15-year-old Olivia Warhop would prefer to spend her time in a pool or on a soccer field instead of in therapy.
"It's very hard for her because she's very active…and an athlete," said Lori Warhop.
"They talked about it as a donor bone, and I thought, 'OK, what exactly does that mean?'"
Doctor Michael Joyce says bones can be donated and transplanted from deceased patients -- just like organs.
"The only real reason Olivia was able to have this operation is because we had a bone that was donated by someone else.," said Michael Joyce, M.D., Orthopedic Surgeon Cleveland Clinic Cleveland, OH.
First, doctors had to measure the size of Olivia's bone. They then contacted bone and tissue banks to find a suitable match. The donated bone was stripped, cleaned and processed. Surgeons implanted the new "dead" bone against the existing "living" bone. The patient's own bone will grow into and begin to replace the transplanted bone.
"The goal is to provide a reconstruction that is a biological implant."
Because the transplanted bones are dead and frozen
-- patients have a much lower chance of rejecting them. Doctor Joyce says 85% of the time, they have a good outcome. In this X-ray, you can see Olivia's new bone. And like any true athlete, she's happy to show off her battle scar -- 135 stitches later.
"I have no pain…never."
"We're just waiting for the bone to heal, so she can get back to soccer."
For this brave young athlete, that day can't come quick enough.
For more information on other series produced by Ivanhoe Broadcast News contact John Cherry at (407) 691-1500, email@example.com.
MEDICAL BREAKTHROUGHS - RESEARCH SUMMARY:
BACKGROUND: Bone cancer, also known as bone tumors, is a form of cancer caused by an abnormal growth in the bone’s cells. These tumors can be benign or malignant and are commonly found to affect children and adolescents. Bone tumors often arise in areas of the bone that experience rapid growth. An estimated 2,650 people were diagnosed with bone cancer in 2010, and 1,460 sufferers died. Although the reasons for developing bone cancer are unknown, some possible causes include genetic mutations, radiation, and trauma.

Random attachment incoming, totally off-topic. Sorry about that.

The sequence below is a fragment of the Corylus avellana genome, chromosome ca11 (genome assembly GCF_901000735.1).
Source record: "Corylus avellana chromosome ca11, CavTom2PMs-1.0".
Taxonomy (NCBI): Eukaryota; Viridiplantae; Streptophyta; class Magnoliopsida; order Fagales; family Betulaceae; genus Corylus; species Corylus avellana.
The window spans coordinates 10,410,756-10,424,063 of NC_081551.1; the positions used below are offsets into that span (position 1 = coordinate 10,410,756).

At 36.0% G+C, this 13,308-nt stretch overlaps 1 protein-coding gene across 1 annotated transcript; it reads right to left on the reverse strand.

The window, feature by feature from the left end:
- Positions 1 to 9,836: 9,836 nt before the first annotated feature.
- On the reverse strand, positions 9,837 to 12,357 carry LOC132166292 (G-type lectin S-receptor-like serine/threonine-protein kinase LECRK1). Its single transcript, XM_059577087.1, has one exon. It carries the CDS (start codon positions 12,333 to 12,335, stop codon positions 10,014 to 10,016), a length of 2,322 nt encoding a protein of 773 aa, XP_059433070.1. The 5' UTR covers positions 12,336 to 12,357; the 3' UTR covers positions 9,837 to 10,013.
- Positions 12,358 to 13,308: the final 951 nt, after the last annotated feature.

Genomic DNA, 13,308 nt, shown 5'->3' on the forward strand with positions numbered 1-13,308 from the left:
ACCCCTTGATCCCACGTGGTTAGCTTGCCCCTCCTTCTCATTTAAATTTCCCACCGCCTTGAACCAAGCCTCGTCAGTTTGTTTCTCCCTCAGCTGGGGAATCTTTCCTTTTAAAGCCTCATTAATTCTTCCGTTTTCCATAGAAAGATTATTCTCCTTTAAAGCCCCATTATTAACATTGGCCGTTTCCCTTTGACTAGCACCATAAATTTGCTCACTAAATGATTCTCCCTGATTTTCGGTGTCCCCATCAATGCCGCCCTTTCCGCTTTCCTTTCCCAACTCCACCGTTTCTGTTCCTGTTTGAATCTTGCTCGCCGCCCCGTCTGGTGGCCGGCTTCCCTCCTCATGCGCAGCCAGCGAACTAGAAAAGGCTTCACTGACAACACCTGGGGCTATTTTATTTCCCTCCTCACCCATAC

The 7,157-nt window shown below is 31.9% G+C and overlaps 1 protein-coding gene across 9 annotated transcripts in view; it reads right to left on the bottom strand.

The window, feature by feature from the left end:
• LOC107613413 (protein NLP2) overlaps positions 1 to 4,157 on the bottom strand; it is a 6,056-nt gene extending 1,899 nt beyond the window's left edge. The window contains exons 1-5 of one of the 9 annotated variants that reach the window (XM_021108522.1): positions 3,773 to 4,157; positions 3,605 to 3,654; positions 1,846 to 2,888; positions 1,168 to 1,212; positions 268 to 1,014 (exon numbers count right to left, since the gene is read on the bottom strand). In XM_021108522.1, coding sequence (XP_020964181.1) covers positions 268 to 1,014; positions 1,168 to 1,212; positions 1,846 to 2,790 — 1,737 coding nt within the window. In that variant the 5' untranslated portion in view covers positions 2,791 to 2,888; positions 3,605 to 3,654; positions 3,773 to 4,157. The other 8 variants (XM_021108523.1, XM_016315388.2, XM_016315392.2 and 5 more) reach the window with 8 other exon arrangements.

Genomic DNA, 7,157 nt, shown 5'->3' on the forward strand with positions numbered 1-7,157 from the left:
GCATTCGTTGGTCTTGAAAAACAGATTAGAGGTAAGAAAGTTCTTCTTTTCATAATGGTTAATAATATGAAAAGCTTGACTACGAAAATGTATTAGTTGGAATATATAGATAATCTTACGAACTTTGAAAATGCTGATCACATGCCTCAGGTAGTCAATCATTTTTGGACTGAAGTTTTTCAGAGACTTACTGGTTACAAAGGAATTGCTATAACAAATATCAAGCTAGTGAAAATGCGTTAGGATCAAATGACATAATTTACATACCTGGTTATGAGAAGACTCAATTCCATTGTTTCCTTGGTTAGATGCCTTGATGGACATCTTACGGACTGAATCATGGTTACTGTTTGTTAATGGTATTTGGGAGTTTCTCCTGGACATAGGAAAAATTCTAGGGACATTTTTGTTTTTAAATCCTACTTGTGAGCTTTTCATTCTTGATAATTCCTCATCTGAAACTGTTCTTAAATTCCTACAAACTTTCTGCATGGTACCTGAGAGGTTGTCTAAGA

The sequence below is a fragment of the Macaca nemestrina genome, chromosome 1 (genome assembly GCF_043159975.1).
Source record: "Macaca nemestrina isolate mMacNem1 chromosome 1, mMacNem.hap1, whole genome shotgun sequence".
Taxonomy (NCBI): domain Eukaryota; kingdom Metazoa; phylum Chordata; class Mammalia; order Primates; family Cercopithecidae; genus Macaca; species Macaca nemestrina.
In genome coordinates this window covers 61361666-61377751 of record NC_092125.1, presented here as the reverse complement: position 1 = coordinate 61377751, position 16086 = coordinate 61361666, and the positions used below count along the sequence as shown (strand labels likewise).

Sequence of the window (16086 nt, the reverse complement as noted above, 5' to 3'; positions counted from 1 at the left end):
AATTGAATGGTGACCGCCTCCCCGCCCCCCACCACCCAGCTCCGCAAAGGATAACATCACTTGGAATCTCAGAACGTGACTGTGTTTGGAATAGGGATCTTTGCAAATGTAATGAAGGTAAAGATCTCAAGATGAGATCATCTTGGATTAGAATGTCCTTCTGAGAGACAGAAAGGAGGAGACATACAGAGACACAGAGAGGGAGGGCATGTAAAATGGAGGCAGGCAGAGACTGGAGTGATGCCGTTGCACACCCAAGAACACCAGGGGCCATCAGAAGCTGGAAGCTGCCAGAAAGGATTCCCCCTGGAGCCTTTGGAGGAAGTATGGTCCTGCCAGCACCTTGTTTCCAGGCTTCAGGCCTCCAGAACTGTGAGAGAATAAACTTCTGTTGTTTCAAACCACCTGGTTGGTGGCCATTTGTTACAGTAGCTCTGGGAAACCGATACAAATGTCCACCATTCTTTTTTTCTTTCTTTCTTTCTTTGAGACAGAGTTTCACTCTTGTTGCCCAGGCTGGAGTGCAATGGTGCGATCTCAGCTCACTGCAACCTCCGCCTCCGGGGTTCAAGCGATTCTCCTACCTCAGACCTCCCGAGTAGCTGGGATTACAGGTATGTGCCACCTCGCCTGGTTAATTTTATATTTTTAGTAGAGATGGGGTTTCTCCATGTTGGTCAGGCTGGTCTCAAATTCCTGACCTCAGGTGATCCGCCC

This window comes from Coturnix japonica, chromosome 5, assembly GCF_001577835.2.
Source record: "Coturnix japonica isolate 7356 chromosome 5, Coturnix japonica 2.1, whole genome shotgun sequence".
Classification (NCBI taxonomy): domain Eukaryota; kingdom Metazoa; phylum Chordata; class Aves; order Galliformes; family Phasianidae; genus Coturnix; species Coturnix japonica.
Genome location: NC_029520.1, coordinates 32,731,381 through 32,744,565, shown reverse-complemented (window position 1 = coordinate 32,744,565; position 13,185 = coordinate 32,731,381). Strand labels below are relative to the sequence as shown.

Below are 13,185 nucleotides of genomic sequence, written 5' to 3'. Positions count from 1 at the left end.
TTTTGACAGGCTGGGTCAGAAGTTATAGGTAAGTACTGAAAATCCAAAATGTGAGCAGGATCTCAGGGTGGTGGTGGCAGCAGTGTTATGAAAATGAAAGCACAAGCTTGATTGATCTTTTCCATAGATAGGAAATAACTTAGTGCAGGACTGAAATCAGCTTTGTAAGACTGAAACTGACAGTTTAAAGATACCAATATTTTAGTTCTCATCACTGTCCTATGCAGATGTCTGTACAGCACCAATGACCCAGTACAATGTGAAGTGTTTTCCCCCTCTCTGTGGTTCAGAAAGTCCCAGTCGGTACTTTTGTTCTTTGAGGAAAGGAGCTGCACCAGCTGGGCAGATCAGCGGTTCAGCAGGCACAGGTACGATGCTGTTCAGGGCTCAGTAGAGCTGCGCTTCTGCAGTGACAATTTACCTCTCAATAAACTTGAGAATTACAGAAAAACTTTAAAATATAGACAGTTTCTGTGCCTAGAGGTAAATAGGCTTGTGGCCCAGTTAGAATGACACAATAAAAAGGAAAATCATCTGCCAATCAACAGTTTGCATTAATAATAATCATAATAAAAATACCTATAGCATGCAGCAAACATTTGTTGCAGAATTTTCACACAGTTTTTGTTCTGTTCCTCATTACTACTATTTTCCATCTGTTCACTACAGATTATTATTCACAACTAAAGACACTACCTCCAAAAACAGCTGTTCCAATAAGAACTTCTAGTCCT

SYMPTOMS: It is vital to recognize the symptoms of bone cancer, especially if there has been some sort of trauma or injury to the bones. Some signs of a potential cancerous growth include:
• Bone fractures, even from a slight injury
• Pain in the bones that might worsen at night
• Occasionally, a mass and swelling that you can feel at the tumor site
Note: Some benign tumors have no symptoms.
DONOR BONE: Patients suffering from bone cancer have options when considering their preferred form of treatment. One option that is proving to be extremely effective is using donor bone (bone donated from cadavers). The dead bone is implanted into the patient’s body against their living bones. Over time, the framework provided by the dead bone enables the living bone to grow; the bones heal together.
ADVANTAGES: When compared to grafting a living bone from within the patient’s body, there are some advantages to using a donor bone.
• More economical: Donor bones are less expensive than grafting a living bone from the patient. Generally, bones used to graft are taken from the hip. Although the fusion rate of using the patient’s living bone is slightly better, surgical expenses are costly.
• Less time consuming: The patient saves time by forgoing an additional surgery.
• Less pain and fewer complications: The risk of having an infection, hematomas, and fractures are not as significant when using a donor bone. Also, there is less pain since there is only one surgery site. (SOURCE: www.back.com/faq.html)